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Healthy Skepticism Library item: 13002

Warning: This library includes all items relevant to health product marketing that we are aware of regardless of quality. Often we do not agree with all or part of the contents.


Publication type: news

Woodhead M.
Medical education blasted
6minutes (Australia) 2008 Feb 22


See also comments on this piece e.g.

Dr Ramesh Manocha on education vs marketing

Prof Terry Diamond on sponsored symposia

Dr Peter Lavelle on sponsorship of symposia

Full text:

The BMJ this week carries a strong attack on medical education providers in Australia saying that contrary to their claims of independence they are providing doctors with ‘marketing masquerading as education’.

In an article on ‘the invisible influence’ in doctor’s education, BMJ visiting editor Ray Moynihan says leaked emails show that drug companies are being allowed to determine the speakers and topics at medical education events accredited by august associations.

The material, to be presented on an ABC Background Briefing program this weekend, is said to show that three pharmaceutical companies were able to ensure their preferred speakers were chosen for education seminars organised by a company HealthEd.

Mr Moynhihan, who is also a lecturer in the faculty of Health at the University of Newcastle, says the material also provides proof that the sponsors were able to ensure the speakers and topics were “on message”.

But the managing director of HealthEd, Dr Ramesh Manocha denies the claims, saying that any such requests about meetings content from industry sponsors are filtered through independent working groups and scientific committees.

The article quotes industry sources as saying they would be comfortable with moves to ensure full disclosure of sponsors’ roles in selecting or suggesting speakers for events.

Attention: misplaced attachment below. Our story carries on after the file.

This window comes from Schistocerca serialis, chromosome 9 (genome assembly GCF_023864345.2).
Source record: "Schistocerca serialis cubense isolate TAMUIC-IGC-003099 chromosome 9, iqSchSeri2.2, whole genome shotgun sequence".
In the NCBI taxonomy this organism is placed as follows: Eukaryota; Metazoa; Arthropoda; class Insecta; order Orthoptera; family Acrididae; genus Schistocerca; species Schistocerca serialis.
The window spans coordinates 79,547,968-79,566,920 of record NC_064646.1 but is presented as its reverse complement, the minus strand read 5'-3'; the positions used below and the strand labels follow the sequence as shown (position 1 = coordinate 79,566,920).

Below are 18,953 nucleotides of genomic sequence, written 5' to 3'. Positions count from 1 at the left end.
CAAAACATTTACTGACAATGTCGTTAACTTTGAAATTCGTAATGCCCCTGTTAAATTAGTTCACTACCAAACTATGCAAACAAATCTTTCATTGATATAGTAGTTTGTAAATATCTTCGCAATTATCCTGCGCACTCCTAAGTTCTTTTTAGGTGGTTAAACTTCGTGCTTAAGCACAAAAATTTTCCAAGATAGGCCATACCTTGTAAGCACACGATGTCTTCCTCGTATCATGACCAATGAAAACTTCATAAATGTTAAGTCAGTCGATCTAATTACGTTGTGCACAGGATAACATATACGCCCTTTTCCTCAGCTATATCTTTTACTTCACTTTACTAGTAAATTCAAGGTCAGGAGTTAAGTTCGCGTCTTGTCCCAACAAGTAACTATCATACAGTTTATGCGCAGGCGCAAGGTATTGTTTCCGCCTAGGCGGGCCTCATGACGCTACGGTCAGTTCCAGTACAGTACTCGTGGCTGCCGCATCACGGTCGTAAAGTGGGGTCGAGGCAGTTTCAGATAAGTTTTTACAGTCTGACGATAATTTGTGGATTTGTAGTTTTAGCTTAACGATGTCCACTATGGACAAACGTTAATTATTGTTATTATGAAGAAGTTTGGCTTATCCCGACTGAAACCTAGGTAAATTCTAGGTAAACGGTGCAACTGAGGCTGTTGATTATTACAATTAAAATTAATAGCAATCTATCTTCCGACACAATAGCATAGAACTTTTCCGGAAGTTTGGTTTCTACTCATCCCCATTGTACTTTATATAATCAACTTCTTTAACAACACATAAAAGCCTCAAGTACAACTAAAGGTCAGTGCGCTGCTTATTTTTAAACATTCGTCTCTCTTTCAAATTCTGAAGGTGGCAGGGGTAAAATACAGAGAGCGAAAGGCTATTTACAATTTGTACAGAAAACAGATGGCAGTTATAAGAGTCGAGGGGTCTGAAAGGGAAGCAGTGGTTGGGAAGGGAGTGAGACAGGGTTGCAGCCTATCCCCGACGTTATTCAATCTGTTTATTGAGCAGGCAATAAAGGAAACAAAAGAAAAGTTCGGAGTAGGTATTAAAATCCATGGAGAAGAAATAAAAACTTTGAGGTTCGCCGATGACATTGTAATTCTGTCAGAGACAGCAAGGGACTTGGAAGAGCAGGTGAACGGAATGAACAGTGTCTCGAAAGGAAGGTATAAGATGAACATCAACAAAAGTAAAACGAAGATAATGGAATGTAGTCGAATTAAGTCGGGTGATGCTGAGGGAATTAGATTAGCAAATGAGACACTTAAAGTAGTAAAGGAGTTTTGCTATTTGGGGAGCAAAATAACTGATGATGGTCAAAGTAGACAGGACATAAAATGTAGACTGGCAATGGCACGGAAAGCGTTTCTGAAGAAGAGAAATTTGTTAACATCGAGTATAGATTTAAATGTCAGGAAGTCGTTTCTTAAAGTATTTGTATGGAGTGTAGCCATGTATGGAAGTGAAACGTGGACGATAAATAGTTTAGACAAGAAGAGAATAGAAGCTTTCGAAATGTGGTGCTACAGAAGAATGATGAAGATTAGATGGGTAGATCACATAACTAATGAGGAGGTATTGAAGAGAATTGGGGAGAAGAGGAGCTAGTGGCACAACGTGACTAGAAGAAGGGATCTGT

Dr Peter Mansfield, a South Australian GP who is also head of the anti-drug promotion lobby group says medical education should be funded by taxpayers rather than commercial sponsors.


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Cases of wilful misrepresentation are a rarity in medical advertising. For every advertisement in which nonexistent doctors are called on to testify or deliberately irrelevant references are bunched up in [fine print], you will find a hundred or more whose greatest offenses are unquestioning enthusiasm and the skill to communicate it.

The best defence the physician can muster against this kind of advertising is a healthy skepticism and a willingness, not always apparent in the past, to do his homework. He must cultivate a flair for spotting the logical loophole, the invalid clinical trial, the unreliable or meaningless testimonial, the unneeded improvement and the unlikely claim. Above all, he must develop greater resistance to the lure of the fashionable and the new.
- Pierre R. Garai (advertising executive) 1963